d) Maybe they’ll do it.
e) I’m sure they won’t do it.
f) They probably won’t do it. g) They almost certainly won’t do it.
Exercise 3 (A, B, D, F)
Complete the second sentence so it has a similar meaning to the first sentence using must, might, can or can’t
1 Deliver by the end of the month? Yes, I think it’s possible to do that.
(= looked after from child to adult)
Deliver by the end of the month? Yes, I think we ..... do that.
2 It’s possible that we will lose this client. We ….. lose this client.
3 I’m sure this isn’t the right road. This ….. be the right road.
4 I’m sure you work late most nights. You ….. work late most nights.
5 It’s possible that I’ll see you tomorrow, but I’m not sure. I ….. see you tomorrow.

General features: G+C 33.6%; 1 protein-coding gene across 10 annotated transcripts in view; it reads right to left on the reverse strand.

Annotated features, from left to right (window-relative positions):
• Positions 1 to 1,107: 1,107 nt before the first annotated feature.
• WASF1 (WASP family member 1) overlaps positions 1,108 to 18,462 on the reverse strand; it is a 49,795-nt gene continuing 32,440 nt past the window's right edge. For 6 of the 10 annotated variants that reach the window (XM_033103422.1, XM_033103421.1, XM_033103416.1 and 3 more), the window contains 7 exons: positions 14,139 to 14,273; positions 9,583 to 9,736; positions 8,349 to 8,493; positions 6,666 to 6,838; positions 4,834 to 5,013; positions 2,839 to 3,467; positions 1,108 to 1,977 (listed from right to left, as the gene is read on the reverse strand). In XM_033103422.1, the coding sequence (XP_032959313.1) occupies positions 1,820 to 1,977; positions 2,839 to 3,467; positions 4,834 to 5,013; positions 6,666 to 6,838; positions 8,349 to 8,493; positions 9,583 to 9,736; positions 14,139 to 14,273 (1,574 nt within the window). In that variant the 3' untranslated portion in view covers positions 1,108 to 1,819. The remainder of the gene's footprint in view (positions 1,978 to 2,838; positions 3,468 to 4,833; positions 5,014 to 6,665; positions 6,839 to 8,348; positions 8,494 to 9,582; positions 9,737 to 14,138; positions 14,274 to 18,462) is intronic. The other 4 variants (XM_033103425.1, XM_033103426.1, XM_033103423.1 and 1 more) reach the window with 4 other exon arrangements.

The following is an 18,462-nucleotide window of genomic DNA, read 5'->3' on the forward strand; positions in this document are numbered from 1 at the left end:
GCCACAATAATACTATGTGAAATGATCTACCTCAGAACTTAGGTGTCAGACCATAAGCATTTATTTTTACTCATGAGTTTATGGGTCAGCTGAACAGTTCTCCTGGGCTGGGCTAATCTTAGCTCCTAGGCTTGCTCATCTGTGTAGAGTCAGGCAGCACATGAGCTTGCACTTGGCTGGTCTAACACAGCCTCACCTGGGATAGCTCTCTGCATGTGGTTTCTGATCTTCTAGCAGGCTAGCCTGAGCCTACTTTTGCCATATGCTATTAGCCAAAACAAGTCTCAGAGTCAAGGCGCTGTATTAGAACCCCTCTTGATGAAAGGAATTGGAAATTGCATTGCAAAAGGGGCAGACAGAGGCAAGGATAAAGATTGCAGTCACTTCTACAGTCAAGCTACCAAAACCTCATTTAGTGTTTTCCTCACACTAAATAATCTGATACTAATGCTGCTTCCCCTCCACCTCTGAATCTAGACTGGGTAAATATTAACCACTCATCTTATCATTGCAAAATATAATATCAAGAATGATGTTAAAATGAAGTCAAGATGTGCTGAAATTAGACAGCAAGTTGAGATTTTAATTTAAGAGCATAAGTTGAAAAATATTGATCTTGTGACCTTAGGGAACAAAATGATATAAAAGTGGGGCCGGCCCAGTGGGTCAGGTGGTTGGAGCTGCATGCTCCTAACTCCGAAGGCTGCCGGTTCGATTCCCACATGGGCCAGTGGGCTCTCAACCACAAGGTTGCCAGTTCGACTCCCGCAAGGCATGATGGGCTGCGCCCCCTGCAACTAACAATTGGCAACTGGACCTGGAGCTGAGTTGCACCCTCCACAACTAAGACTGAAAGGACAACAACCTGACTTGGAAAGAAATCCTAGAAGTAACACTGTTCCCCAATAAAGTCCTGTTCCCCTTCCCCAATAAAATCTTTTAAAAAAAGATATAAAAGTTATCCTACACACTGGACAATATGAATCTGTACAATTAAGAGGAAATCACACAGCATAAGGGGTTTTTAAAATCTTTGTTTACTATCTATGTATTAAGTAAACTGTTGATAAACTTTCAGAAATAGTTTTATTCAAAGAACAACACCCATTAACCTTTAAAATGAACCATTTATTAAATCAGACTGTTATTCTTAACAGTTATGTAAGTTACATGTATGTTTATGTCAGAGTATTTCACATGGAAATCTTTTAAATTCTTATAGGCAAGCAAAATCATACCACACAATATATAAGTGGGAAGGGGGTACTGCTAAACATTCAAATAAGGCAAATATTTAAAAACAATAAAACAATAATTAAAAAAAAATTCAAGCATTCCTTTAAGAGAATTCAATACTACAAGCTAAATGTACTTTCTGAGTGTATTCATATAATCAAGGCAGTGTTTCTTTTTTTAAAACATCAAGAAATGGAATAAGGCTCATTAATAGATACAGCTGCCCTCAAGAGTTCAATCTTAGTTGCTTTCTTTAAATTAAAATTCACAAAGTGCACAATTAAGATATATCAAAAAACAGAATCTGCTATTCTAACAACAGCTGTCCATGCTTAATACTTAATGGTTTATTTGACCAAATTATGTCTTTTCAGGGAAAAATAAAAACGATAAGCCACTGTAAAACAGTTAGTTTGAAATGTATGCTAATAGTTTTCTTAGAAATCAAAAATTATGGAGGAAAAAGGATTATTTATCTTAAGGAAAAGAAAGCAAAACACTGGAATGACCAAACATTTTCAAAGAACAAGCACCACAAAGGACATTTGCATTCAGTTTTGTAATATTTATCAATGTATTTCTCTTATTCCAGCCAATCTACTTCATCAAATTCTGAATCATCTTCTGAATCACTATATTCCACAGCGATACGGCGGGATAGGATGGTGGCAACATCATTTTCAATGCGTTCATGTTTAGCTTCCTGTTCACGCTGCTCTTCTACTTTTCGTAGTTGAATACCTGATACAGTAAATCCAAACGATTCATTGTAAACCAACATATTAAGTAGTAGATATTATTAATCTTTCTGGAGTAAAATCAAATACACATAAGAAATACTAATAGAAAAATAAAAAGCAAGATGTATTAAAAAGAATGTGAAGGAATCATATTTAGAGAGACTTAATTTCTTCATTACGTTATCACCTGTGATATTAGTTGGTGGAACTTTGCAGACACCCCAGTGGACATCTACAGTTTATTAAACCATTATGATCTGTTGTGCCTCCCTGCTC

6 It’s possible for the new printer to print 20 sheets per minute.
The new printer ….. print 20 sheets per minute.
7 I’m afraid that I’m unable to go to the Trade Fair this year.
I’m afraid that I ….. go to the Trade Fair this year.
8 I suppose you are Kate Perry. How do you do? You ….. be Kate Perry. How do you do?
Exercise 4 (E, F)
Match each sentence 1-8 with its meaning a)-d).
1 He won’t have arrived yet.
2 He’ll have arrived by now.
3 He can’t have arrived yet.
4 He might have arrived by now.
5 He could have arrived by now.
6 He should have arrived by now.
7 He must have arrived by now.
a) 95-100\% probability of his arrival. b) 80\% probability of his arrival.
c) 40-60\% probability of his arrival. d) 0\% probability of his arrival.
8 He couldn’t have arrived yet.
Exercise 5 (A, B, C, D)
Complete the article with the words and phrases from the list below. The ideas in the text will help you.
(= lose the signal)